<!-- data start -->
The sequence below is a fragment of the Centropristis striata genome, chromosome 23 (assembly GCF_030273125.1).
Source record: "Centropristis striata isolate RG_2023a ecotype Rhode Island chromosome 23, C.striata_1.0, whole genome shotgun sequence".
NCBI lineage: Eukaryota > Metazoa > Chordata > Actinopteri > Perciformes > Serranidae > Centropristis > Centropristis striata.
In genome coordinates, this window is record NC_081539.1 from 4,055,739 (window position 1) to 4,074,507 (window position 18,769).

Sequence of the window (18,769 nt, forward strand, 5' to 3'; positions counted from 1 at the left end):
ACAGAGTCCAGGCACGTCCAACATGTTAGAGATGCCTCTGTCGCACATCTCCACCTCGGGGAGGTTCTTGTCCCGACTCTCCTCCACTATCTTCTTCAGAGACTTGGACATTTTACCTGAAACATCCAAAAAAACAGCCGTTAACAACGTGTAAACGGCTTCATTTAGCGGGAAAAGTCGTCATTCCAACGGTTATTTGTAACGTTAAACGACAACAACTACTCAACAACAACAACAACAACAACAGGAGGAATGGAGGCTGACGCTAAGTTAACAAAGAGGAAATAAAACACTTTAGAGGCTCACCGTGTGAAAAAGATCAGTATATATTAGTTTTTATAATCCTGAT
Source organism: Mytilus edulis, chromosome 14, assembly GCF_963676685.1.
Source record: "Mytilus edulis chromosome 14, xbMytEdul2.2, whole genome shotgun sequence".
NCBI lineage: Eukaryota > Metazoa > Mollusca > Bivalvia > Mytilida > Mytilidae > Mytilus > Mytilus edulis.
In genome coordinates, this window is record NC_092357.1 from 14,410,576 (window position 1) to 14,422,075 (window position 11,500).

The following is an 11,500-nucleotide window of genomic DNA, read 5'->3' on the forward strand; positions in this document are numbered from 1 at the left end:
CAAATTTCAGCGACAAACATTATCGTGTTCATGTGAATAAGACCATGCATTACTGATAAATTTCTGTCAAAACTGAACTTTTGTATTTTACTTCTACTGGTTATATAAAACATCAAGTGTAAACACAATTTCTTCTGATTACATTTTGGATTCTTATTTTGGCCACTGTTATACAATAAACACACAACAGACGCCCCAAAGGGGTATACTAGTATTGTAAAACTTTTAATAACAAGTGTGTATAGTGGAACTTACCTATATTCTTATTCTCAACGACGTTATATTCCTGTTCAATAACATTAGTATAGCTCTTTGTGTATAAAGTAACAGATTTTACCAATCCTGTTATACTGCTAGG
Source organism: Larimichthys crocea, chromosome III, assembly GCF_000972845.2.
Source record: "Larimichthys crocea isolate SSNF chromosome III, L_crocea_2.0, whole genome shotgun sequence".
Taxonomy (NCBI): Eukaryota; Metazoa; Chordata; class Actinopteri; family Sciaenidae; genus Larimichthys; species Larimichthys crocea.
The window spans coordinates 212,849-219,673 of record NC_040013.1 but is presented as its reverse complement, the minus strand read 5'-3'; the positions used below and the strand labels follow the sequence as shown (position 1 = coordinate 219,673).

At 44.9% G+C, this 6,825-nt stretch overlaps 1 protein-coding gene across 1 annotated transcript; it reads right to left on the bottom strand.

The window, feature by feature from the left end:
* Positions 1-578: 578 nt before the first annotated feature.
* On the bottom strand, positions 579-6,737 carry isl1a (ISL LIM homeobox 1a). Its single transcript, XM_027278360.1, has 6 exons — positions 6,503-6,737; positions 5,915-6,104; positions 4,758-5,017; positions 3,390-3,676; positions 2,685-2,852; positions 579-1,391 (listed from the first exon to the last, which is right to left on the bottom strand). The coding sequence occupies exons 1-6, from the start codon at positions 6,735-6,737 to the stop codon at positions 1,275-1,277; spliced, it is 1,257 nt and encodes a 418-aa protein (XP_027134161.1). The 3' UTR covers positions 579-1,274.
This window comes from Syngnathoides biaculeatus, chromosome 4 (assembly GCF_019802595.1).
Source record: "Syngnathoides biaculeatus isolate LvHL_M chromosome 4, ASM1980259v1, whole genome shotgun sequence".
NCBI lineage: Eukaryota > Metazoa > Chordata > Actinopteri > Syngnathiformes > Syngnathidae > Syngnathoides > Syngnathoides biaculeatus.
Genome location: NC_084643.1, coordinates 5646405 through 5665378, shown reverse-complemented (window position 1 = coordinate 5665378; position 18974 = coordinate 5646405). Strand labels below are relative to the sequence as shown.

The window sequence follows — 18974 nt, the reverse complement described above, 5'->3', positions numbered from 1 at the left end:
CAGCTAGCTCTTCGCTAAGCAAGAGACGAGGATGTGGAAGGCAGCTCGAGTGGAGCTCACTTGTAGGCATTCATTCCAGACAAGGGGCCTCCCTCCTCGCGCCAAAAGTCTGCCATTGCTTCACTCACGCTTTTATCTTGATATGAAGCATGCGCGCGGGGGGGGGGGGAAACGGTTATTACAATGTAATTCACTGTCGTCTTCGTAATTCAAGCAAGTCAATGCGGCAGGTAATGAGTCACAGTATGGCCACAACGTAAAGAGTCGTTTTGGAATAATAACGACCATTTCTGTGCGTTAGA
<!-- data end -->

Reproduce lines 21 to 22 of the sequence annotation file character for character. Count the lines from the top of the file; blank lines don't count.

This window comes from Syngnathoides biaculeatus, chromosome 4 (assembly GCF_019802595.1).
Source record: "Syngnathoides biaculeatus isolate LvHL_M chromosome 4, ASM1980259v1, whole genome shotgun sequence".